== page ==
Basheer Jones’ outspoken religious beliefs are the determining factor in his candidacy

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  • Sam Allard / Stage
  • Basheer Jones speaks at the Mayor’s Forum in Jefferson Park, (7/8/21).

After his heartwarming performance at a mayors forum last week, Cleveland Ward 7 Councilor and mayoral candidate Basheer Jones appeared on the local Jeff Brown Show on Monday to elaborate on some of the themes he discussed there. Jones’ defining moment was particularly interesting, in which he criticized older local black leaders for refusing to step aside for young black leaders.

At the Jefferson Park Forum, Jones had displayed a memorable metaphor. The older black rulers, he said, “were marking on caterpillars as if the sky weren’t big enough for all the butterflies.”

And on the radio show on Monday, he uncovered another: “You have [these leaders] who are fighting for crumbs instead of making a bigger pie … Some of our elders want to die with the torch in hand instead of passing it on to the next generation so they can see. ”

Jones was careful to say that this dynamic does not apply to all local leaders. In fact, he named Marcia Fudge as a leader who served as a “political mother” and said she had raised him throughout her career. (Jones was one of many elected, including Cuyahoga County Democratic Party Chairman Shontel Brown, who attended a dinner with Fudge in May hosted by consultant Ken Dowell.)

In Monday’s interview, which is embedded below and begins around 6:15 p.m., Jones reiterated some of his political ideas, including creating a bereavement and condolence service for families of victims of violence and bringing level of technology at City Hall to improve customer service for residents and small businesses.

In general, however, his description of the “new path” he claimed to represent for Cleveland sounded a lot like the existing path, or at least a version of the existing vision: a city that can do better for business, a city that can do better for business. which should be the health capital of the world, a city where public security forces should reflect the demographics of the population and a city that makes closing the digital divide a priority.

One of the most striking elements of the interview, however, was its frequent religious undertones. For those who don’t follow Jones on social media, he’s a devout Muslim, in fact the first Muslim to serve on Cleveland City Council. He remains an openly and deeply religious figure on the election campaign, beginning virtually every new message and public appearance with gratitude to his creator.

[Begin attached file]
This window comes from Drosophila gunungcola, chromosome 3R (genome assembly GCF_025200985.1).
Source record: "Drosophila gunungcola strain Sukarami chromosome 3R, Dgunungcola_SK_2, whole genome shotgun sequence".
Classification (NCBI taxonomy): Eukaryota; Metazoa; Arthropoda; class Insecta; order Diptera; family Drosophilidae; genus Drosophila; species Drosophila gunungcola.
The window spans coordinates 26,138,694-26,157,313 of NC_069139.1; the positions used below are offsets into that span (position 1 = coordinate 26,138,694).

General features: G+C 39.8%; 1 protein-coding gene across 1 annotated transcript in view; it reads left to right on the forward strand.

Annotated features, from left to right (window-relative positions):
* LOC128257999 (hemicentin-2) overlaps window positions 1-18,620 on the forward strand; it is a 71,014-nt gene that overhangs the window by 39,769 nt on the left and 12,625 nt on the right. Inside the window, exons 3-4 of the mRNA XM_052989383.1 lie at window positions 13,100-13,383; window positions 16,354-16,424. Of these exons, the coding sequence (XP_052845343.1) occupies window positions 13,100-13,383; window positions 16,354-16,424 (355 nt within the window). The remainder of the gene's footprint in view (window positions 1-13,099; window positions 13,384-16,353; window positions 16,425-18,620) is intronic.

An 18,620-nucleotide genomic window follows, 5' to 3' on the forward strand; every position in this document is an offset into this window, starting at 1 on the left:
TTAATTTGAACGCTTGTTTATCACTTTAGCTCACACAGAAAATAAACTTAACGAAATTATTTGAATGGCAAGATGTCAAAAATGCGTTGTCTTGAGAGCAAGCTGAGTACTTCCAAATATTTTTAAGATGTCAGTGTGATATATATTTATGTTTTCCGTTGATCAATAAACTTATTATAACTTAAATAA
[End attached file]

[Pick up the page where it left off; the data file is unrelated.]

His personal religious beliefs and organizational ties became linked to his campaign. Jones made a number of questionable campaign expenses in 2020 with international Muslim organizations and figures, including expenses likely related to his December trips to Egypt and sponsorship of a Muslim orphanage there and a Koranic school in Senegal.

A recent controversial video shows Jones saying, “Women are not our leaders.” While he argued that the excerpt was taken out of context and spoke to men in his community, empowering them to protect their wives and children, the explanation itself rested on the assumption gender roles given by God.

“The real message is that men have to become better leaders,” Jones said on the radio show Monday. “Men must assume the responsibility that God has entrusted to them. And that is to protect our families, to protect our communities.”

He said, for the record, that he personally knew that women were leaders and that this message was only addressed to a certain segment of the community.

But Jones’ religious beliefs remain central to his identity and political commitments. His words can even sometimes turn messianic, towards a conviction that his candidacy and his rise to power were divinely predestined.

Even when he doesn’t go that far, God is often on his mind and on his lips. There is an outlier in this regard. Municipal candidates are known to go to church on Sundays, especially as the election season heats up, to shake hands and bow their heads to potential voters. But very few conclude campaign talks like this:

“At the end of the day, it’s not about voting,” Jones said. “It’s not about any election. It’s really about how we come closer to our creator. My teacher said something very beautiful. He said the goal is not to to be on the way to God. It is to remove everything that blinds you to the fact that you are already in the presence of God. God is your best friend. All you have to do is talk to him.

Listen to “Ep. 140 – Guests: BK Brasco and Cleveland City Councilman Basheer Jones” on Spreaker.

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